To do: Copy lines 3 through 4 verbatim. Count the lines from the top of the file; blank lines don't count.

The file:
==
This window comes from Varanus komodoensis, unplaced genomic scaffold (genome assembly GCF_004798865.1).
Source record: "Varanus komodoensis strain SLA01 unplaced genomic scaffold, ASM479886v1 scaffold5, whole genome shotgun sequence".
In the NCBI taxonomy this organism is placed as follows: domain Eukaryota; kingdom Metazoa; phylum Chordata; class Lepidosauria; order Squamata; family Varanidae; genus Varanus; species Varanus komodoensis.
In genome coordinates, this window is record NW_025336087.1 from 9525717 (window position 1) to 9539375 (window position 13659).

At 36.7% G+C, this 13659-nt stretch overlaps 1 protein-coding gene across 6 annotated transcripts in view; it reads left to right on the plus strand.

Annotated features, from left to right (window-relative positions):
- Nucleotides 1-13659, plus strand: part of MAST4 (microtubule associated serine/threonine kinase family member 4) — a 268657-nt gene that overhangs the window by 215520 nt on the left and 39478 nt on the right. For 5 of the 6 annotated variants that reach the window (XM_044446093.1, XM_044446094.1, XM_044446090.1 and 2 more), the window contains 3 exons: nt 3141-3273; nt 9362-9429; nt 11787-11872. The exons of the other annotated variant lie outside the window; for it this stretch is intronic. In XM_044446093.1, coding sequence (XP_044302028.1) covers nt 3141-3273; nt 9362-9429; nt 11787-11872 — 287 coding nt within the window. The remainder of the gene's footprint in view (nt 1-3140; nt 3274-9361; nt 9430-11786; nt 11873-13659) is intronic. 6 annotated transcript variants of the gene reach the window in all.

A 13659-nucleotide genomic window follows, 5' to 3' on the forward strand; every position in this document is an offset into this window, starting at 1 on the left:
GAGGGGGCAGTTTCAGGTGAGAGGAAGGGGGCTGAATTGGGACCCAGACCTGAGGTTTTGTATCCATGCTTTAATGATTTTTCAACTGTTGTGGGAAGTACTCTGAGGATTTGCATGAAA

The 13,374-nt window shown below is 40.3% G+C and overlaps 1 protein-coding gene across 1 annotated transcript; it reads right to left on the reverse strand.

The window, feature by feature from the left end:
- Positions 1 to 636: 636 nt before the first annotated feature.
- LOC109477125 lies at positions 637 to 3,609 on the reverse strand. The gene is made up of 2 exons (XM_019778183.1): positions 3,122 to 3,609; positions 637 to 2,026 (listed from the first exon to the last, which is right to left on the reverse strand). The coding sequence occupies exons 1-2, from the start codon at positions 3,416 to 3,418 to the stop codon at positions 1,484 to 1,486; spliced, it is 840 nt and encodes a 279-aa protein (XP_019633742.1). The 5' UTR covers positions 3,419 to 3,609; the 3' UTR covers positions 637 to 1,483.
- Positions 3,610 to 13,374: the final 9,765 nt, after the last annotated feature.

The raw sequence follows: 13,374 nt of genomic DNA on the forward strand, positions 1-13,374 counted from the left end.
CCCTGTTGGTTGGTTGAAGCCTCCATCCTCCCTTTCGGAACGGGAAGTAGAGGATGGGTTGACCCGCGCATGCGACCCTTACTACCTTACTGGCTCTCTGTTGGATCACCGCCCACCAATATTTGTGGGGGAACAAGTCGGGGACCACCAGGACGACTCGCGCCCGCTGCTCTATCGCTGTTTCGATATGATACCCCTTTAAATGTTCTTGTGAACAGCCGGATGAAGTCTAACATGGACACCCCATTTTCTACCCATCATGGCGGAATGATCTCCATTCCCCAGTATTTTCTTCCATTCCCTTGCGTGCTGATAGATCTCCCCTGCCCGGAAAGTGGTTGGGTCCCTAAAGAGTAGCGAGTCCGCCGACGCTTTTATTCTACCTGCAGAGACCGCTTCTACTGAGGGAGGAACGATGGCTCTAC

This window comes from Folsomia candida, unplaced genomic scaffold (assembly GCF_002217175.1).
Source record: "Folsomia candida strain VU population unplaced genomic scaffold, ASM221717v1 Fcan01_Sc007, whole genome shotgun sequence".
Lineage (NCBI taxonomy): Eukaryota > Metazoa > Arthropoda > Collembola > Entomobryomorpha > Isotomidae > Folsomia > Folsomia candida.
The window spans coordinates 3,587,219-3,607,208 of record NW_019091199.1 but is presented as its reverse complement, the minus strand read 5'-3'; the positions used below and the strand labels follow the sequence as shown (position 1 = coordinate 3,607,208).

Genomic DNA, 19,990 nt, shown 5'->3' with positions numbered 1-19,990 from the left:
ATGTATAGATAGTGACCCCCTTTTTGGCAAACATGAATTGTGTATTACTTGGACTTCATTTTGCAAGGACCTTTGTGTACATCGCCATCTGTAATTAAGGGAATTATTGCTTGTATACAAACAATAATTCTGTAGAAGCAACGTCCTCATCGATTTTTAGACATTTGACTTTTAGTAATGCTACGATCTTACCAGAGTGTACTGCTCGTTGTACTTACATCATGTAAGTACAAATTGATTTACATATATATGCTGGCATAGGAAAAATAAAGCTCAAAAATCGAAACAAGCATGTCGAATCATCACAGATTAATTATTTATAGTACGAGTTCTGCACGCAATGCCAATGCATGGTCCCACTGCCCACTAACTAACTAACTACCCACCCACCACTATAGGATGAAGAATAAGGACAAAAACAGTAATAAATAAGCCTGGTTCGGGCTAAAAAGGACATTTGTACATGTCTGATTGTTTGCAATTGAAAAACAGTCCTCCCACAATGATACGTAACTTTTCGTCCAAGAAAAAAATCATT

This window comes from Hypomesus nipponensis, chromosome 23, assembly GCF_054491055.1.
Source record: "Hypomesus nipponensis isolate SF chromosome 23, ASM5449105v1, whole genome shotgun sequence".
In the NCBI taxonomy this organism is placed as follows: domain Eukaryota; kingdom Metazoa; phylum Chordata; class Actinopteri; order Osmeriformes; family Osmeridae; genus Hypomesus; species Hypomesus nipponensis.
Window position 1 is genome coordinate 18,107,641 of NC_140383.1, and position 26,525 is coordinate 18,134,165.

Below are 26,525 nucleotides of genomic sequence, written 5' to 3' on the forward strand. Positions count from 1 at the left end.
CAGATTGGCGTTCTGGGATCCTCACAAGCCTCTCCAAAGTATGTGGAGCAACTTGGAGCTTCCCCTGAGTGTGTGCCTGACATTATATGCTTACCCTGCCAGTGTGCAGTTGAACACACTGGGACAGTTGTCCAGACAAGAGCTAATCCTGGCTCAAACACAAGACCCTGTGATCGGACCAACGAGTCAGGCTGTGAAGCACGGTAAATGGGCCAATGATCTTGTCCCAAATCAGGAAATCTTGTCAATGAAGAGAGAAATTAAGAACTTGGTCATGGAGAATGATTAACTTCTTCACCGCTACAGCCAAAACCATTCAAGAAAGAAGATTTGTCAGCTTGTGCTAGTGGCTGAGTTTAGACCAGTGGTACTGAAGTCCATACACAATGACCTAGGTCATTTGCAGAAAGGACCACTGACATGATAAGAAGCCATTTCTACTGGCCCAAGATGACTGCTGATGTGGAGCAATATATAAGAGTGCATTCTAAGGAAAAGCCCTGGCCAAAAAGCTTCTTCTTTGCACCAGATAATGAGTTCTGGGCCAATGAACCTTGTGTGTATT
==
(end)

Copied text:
In the NCBI taxonomy this organism is placed as follows: domain Eukaryota; kingdom Metazoa; phylum Chordata; class Lepidosauria; order Squamata; family Varanidae; genus Varanus; species Varanus komodoensis.
In genome coordinates, this window is record NW_025336087.1 from 9525717 (window position 1) to 9539375 (window position 13659).